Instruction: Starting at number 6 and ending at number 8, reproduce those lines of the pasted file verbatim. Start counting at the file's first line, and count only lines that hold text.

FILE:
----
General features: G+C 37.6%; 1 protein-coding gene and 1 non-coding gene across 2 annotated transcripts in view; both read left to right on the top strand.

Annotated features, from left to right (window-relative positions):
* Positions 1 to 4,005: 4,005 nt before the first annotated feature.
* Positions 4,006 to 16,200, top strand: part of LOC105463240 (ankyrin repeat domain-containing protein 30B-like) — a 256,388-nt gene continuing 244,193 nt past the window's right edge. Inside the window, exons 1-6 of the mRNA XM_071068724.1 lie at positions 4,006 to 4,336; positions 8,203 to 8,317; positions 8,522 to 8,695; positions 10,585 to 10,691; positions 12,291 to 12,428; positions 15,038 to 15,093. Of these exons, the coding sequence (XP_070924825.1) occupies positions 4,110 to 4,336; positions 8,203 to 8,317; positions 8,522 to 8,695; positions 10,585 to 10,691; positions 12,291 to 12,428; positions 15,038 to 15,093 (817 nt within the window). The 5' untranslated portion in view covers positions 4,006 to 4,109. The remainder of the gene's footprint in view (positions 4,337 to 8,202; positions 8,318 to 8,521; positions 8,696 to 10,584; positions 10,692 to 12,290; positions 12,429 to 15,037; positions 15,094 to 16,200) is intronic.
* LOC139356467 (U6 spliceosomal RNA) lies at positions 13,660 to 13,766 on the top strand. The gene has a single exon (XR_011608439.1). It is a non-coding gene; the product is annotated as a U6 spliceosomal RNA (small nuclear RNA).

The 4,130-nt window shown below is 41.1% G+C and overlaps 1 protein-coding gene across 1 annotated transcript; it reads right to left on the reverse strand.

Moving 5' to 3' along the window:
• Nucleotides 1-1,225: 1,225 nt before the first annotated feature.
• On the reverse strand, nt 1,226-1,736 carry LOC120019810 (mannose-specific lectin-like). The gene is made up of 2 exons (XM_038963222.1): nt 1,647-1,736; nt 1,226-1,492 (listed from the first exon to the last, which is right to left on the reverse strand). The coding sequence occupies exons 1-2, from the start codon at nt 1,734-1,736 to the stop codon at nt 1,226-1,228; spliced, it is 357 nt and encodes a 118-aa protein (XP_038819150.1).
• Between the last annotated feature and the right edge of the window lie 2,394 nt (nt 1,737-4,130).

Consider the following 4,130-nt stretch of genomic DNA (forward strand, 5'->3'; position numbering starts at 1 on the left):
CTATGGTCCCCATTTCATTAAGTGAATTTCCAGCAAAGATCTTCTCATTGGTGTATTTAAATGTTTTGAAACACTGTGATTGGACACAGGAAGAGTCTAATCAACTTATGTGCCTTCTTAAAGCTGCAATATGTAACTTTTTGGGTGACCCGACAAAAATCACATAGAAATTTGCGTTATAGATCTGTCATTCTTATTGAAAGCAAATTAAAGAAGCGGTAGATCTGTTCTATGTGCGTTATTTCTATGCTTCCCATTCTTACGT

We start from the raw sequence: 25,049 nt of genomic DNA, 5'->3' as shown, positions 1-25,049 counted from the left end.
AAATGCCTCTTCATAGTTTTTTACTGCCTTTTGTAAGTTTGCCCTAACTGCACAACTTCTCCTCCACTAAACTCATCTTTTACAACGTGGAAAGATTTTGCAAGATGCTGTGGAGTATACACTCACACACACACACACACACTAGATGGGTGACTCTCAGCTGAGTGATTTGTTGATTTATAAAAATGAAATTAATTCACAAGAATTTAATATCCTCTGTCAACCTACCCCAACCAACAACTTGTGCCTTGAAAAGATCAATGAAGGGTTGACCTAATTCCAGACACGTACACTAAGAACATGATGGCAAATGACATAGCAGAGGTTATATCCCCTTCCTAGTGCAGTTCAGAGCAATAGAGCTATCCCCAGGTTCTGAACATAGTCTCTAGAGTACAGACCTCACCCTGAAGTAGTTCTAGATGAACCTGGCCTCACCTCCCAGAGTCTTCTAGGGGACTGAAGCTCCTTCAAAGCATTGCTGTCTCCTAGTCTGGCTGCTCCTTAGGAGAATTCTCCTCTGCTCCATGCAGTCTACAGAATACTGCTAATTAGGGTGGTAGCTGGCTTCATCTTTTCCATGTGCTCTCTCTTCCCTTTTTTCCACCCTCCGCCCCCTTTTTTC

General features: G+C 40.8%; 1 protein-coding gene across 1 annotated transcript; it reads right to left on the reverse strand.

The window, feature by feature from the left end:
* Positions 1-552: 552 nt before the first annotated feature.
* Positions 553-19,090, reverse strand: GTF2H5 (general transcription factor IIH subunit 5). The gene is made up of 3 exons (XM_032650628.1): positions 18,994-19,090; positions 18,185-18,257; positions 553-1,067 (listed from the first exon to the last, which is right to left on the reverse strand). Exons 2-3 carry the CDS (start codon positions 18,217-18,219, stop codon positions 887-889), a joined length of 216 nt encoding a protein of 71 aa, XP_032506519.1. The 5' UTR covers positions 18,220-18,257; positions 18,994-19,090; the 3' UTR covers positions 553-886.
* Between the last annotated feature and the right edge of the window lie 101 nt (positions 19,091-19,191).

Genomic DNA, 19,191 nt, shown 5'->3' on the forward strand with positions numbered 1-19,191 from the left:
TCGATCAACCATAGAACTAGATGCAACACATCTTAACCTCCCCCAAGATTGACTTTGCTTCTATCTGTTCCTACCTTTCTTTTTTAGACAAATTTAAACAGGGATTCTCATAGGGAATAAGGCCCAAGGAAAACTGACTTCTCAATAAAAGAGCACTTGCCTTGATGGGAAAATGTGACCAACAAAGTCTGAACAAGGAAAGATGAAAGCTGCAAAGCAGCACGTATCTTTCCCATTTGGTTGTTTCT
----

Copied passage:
The 4,130-nt window shown below is 41.1% G+C and overlaps 1 protein-coding gene across 1 annotated transcript; it reads right to left on the reverse strand.

Moving 5' to 3' along the window:
• Nucleotides 1-1,225: 1,225 nt before the first annotated feature.